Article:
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From: Michelle Chubenko <>
Subject: Re: [APG] Georgia court case question
Date: Tue, 10 Apr 2007 00:52:10 -0400


wrote:

Today's Topics:
11. Re: Georgia court case question (Paul K. Graham)
------------------------------

Message: 11
Date: Mon, 9 Apr 2007 22:15:33 -0500
From: "Paul K. Graham" <>
Subject: Re: [APG] Georgia court case question
To: <>

Shell,

You should definitely start with the Superior Court. Up to December 8,
1841, legitimations were made by application to the Legislature. A law
signed December 8, 1841, empowered the Superior Courts alone to alter
names and legitimate individuals. A law signed March 6, 1856, empowered
both the Superior and Inferior Courts to accept petitions for
legitimation. So, try the Superior Court, then if you don't find
anything, try the Inferior Court for Ordinary Purposes (to 1856), then
go to the Ordinary Court beginning in 1856. Cross your fingers for
Gilmer County court records to be indexed.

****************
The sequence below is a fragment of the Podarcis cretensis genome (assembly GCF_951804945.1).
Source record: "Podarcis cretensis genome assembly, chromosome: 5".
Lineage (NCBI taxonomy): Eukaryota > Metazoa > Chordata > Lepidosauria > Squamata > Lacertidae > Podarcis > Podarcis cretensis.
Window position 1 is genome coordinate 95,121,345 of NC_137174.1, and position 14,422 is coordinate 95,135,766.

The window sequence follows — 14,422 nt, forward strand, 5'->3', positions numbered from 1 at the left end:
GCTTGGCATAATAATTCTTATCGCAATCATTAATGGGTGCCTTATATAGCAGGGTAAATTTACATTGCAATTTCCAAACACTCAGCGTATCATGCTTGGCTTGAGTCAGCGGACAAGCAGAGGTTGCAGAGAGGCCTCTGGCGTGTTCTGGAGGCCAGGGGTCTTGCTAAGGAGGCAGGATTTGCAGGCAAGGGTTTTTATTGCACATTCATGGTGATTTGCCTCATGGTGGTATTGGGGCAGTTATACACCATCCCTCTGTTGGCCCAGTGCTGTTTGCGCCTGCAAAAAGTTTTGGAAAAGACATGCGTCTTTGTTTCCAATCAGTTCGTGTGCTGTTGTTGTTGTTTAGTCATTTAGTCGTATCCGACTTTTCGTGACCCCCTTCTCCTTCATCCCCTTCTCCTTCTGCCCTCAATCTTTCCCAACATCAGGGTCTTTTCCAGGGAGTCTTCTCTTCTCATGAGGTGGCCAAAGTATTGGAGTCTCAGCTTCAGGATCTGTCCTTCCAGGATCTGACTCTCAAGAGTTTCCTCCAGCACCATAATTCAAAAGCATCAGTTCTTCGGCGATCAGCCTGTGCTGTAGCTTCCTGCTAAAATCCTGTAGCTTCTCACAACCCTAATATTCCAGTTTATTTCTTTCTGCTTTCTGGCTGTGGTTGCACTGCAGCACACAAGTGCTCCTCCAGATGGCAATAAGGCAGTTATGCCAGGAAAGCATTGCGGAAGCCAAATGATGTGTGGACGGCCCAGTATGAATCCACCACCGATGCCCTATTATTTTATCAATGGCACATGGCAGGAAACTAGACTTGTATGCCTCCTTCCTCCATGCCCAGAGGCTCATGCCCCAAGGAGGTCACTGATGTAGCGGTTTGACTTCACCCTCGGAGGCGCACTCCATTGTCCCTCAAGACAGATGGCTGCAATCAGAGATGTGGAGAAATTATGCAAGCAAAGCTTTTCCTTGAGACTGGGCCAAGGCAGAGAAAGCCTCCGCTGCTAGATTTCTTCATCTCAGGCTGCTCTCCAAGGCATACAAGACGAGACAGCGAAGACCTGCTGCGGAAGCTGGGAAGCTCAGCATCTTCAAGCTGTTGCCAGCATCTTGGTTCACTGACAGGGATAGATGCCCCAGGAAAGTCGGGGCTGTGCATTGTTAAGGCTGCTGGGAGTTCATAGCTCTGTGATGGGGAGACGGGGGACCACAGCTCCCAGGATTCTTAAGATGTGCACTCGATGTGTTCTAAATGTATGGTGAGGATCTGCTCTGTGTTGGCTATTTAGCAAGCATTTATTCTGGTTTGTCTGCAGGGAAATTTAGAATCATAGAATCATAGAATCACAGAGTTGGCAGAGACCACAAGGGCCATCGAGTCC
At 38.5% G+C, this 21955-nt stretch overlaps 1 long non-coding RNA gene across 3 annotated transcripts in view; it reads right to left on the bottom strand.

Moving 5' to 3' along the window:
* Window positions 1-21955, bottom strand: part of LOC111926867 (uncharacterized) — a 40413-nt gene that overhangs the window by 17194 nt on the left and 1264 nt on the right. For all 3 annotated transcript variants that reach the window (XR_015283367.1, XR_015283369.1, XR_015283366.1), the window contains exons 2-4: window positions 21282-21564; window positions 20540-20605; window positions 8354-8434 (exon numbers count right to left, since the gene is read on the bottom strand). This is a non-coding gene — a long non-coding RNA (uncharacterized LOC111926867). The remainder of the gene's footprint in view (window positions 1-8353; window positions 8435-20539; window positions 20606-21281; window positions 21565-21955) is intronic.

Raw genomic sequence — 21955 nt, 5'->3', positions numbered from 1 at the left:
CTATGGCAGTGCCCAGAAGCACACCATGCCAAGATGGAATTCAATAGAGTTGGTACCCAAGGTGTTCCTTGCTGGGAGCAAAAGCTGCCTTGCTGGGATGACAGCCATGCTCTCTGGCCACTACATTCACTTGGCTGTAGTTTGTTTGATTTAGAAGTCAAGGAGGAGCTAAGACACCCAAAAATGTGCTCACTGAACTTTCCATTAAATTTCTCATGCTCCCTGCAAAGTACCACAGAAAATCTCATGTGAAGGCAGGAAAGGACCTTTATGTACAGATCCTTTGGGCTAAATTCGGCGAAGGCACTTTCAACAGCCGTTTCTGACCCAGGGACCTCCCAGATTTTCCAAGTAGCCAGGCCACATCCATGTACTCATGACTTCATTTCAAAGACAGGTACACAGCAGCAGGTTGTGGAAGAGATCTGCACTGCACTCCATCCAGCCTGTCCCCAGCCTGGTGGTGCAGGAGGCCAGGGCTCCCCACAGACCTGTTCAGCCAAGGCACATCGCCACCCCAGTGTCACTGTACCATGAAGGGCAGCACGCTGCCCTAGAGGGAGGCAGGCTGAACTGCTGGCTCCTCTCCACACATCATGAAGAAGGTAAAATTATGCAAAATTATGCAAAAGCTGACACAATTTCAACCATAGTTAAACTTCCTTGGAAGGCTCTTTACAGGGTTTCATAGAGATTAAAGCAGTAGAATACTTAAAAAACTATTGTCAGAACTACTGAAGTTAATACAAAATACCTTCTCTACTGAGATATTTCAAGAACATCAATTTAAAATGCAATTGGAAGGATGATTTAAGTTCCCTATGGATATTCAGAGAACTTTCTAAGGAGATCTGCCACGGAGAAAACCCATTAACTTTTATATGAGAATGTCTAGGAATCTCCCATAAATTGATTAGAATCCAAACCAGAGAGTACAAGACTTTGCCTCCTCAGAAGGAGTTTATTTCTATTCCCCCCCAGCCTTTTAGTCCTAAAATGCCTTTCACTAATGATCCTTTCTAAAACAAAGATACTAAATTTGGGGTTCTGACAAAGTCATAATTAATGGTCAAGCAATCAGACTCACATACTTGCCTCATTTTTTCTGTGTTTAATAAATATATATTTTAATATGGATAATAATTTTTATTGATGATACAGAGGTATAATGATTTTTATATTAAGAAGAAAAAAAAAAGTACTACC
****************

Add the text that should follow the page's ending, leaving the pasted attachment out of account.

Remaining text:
I found a law related to what appears to be your John Tucker, if you
haven't already seen it. It is pasted below.

Paul K. Graham
Atlanta, Georgia

-----

Acts of the General Assembly, 1840, page 31
~snip~
-----

Paul,

Thank you for the guidance on the Georgia court structure and the laws
regarding legitimacy of individuals. My fifth G-GF John Tucker lived in
Gilmer County from just prior to the forced removal and returned before
1840 (as you saw) for the remainder of his life. He died in 1882, so I
have a good number of years to check for that paternity claim case. I
guess I'll be ordering film on my next FHC visit. :)

Also, thank you for posting Act of Legislature for his U.S. citizenship.
Yes, I did have it, but it is interesting to note that this act of
citizenship to the U.S. did not preclude him or his family from
subsequent rolls of the Eastern Cherokee, even though Section 3
prohibits their claims/suits. He and his family are found on U.S.
censuses and on poll tax rolls for Gilmer County, so it would seem that
his "naturalization" was indeed accepted by the community even though he
was a mixed-blood Cherokee.

And I'm with Carolyn, why did Georgia grant these Cherokee and Creek
naturalizations? What made my fifth G-GF and the others qualify for this?

Regards,
Shell


--
Michelle Tucker Chubenko
Member, Association of Professional Genealogists
http://www.chubenko.us/profgen/index.htm
"Things don't turn up in this world until somebody turns them up."
- James A. Garfield


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